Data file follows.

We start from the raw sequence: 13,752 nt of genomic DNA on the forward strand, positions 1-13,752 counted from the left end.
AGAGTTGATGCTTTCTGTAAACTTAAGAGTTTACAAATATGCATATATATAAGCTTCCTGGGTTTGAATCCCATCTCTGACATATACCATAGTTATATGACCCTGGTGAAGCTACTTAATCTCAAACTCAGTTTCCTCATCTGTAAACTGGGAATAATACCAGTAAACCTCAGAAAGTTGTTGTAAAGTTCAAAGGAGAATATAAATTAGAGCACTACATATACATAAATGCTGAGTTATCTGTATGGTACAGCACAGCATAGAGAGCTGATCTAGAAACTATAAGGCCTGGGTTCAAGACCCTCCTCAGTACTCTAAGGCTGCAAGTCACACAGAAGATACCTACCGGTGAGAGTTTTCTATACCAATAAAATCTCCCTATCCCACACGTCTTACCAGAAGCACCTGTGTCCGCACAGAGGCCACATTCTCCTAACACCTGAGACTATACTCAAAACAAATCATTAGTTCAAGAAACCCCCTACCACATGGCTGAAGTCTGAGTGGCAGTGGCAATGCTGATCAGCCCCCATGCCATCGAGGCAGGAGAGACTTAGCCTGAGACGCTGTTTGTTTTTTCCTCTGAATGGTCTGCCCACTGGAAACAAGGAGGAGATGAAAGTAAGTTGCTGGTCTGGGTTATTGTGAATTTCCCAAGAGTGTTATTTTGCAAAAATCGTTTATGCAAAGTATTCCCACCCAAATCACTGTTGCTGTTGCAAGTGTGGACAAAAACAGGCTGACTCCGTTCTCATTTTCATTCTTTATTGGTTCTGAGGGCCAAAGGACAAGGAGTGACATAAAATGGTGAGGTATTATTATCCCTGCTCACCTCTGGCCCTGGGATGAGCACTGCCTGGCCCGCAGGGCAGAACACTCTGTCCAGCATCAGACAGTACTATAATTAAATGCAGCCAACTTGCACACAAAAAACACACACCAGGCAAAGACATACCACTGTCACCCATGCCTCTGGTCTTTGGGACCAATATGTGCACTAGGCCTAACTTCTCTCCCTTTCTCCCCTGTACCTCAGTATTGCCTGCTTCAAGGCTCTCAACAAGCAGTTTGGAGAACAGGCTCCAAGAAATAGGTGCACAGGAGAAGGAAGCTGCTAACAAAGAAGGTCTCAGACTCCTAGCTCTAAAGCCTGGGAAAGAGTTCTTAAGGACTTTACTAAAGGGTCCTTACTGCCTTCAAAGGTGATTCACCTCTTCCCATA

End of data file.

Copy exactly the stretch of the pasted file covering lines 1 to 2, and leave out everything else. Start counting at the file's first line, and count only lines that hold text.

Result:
We start from the raw sequence: 13,752 nt of genomic DNA on the forward strand, positions 1-13,752 counted from the left end.
AGAGTTGATGCTTTCTGTAAACTTAAGAGTTTACAAATATGCATATATATAAGCTTCCTGGGTTTGAATCCCATCTCTGACATATACCATAGTTATATGACCCTGGTGAAGCTACTTAATCTCAAACTCAGTTTCCTCATCTGTAAACTGGGAATAATACCAGTAAACCTCAGAAAGTTGTTGTAAAGTTCAAAGGAGAATATAAATTAGAGCACTACATATACATAAATGCTGAGTTATCTGTATGGTACAGCACAGCATAGAGAGCTGATCTAGAAACTATAAGGCCTGGGTTCAAGACCCTCCTCAGTACTCTAAGGCTGCAAGTCACACAGAAGATACCTACCGGTGAGAGTTTTCTATACCAATAAAATCTCCCTATCCCACACGTCTTACCAGAAGCACCTGTGTCCGCACAGAGGCCACATTCTCCTAACACCTGAGACTATACTCAAAACAAATCATTAGTTCAAGAAACCCCCTACCACATGGCTGAAGTCTGAGTGGCAGTGGCAATGCTGATCAGCCCCCATGCCATCGAGGCAGGAGAGACTTAGCCTGAGACGCTGTTTGTTTTTTCCTCTGAATGGTCTGCCCACTGGAAACAAGGAGGAGATGAAAGTAAGTTGCTGGTCTGGGTTATTGTGAATTTCCCAAGAGTGTTATTTTGCAAAAATCGTTTATGCAAAGTATTCCCACCCAAATCACTGTTGCTGTTGCAAGTGTGGACAAAAACAGGCTGACTCCGTTCTCATTTTCATTCTTTATTGGTTCTGAGGGCCAAAGGACAAGGAGTGACATAAAATGGTGAGGTATTATTATCCCTGCTCACCTCTGGCCCTGGGATGAGCACTGCCTGGCCCGCAGGGCAGAACACTCTGTCCAGCATCAGACAGTACTATAATTAAATGCAGCCAACTTGCACACAAAAAACACACACCAGGCAAAGACATACCACTGTCACCCATGCCTCTGGTCTTTGGGACCAATATGTGCACTAGGCCTAACTTCTCTCCCTTTCTCCCCTGTACCTCAGTATTGCCTGCTTCAAGGCTCTCAACAAGCAGTTTGGAGAACAGGCTCCAAGAAATAGGTGCACAGGAGAAGGAAGCTGCTAACAAAGAAGGTCTCAGACTCCTAGCTCTAAAGCCTGGGAAAGAGTTCTTAAGGACTTTACTAAAGGGTCCTTACTGCCTTCAAAGGTGATTCACCTCTTCCCATA